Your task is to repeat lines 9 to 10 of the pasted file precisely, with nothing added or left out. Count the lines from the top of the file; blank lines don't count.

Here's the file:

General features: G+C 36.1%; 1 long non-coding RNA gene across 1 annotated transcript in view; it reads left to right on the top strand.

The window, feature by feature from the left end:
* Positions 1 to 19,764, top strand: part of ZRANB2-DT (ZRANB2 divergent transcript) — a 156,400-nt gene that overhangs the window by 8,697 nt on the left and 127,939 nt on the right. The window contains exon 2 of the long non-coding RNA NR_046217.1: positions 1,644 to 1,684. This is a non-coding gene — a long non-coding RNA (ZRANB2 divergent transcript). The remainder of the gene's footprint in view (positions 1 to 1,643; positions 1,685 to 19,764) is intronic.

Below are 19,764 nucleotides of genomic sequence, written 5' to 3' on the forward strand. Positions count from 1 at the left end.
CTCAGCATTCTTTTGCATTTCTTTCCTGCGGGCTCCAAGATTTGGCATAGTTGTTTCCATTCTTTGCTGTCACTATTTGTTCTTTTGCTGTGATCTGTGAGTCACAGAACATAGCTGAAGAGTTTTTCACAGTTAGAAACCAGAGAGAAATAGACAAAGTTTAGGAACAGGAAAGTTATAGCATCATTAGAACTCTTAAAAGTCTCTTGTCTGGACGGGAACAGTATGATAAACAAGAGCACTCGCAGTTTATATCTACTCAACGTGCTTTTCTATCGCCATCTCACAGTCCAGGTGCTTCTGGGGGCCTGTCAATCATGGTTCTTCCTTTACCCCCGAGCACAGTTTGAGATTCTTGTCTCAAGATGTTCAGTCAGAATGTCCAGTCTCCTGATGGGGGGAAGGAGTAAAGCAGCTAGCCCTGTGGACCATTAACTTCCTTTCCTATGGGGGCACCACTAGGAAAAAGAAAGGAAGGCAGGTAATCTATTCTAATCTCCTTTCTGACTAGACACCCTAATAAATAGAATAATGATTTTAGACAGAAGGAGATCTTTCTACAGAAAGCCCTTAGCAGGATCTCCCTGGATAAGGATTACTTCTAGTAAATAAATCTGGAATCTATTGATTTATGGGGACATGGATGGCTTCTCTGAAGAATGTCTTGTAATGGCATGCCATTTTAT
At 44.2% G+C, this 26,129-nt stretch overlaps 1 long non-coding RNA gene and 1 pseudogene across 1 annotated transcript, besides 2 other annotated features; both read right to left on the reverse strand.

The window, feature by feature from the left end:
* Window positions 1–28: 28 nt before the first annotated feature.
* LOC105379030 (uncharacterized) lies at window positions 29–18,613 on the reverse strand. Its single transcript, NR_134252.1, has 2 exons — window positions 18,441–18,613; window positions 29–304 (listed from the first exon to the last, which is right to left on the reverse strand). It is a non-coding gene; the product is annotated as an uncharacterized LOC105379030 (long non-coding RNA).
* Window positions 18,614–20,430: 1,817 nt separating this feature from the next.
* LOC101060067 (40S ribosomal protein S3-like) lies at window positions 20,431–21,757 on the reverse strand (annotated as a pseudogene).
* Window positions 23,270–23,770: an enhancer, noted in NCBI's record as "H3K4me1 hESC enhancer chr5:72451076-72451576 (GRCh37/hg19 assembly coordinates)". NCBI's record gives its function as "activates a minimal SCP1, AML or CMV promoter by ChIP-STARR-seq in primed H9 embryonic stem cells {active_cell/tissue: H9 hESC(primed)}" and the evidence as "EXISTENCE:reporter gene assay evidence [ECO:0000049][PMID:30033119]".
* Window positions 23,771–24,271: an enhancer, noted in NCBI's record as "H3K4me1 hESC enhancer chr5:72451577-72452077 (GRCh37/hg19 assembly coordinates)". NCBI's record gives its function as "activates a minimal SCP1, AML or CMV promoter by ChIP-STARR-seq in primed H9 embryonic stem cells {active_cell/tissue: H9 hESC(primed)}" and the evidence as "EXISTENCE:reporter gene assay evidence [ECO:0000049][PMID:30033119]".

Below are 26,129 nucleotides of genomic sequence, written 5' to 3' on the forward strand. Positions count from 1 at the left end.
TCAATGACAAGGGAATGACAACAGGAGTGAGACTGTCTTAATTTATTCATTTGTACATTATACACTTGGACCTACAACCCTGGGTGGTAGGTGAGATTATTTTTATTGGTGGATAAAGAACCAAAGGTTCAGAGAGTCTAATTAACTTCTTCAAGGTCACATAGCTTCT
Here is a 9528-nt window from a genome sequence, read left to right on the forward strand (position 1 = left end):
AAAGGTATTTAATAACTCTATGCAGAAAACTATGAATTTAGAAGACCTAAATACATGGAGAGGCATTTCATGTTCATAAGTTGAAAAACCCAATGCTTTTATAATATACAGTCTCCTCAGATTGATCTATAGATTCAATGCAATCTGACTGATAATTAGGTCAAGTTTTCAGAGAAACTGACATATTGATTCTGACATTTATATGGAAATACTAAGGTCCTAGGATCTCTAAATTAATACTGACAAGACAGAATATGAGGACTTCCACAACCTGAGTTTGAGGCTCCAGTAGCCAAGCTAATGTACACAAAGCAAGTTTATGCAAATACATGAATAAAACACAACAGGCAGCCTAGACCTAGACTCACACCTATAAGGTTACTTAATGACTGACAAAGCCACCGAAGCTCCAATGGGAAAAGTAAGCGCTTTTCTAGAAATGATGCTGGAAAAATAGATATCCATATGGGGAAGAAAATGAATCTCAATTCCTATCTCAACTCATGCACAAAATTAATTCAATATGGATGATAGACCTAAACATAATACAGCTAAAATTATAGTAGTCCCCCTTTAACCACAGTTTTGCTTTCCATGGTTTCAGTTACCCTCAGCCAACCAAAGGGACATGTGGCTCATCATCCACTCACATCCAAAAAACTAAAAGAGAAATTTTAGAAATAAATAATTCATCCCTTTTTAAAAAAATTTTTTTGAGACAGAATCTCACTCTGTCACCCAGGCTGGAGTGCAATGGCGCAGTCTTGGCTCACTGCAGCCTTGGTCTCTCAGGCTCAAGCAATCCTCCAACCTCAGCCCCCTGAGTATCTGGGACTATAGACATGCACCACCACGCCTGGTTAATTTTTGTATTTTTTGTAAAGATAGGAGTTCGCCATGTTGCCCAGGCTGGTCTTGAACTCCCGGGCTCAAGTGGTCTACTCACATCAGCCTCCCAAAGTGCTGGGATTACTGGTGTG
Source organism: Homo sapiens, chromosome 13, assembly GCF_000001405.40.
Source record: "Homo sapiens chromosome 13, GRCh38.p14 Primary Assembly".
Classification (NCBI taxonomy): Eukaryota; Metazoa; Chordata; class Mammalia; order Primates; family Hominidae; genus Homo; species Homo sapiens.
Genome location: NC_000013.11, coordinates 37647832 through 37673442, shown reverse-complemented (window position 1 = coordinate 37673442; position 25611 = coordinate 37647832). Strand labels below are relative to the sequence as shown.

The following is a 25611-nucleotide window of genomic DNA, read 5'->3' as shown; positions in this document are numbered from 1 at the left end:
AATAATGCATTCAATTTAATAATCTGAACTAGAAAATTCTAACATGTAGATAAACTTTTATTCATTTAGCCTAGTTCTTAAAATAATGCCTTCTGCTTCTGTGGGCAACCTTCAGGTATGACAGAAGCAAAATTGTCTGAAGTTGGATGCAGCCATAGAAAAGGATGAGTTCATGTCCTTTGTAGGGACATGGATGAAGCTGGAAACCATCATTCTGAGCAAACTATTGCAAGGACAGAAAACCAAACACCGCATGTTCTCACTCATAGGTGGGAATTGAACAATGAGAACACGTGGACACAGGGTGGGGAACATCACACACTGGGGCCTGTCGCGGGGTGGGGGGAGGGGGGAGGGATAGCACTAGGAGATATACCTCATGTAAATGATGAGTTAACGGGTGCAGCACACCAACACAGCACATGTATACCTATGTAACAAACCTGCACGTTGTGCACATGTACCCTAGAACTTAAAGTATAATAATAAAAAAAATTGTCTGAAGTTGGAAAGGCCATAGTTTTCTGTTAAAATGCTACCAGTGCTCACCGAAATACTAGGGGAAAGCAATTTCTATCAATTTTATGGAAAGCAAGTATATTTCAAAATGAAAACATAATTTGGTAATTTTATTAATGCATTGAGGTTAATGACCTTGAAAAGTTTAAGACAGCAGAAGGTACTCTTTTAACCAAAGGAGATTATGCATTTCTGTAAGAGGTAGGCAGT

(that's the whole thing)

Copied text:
* LOC105379030 (uncharacterized) lies at window positions 29–18,613 on the reverse strand. Its single transcript, NR_134252.1, has 2 exons — window positions 18,441–18,613; window positions 29–304 (listed from the first exon to the last, which is right to left on the reverse strand). It is a non-coding gene; the product is annotated as an uncharacterized LOC105379030 (long non-coding RNA).
* Window positions 18,614–20,430: 1,817 nt separating this feature from the next.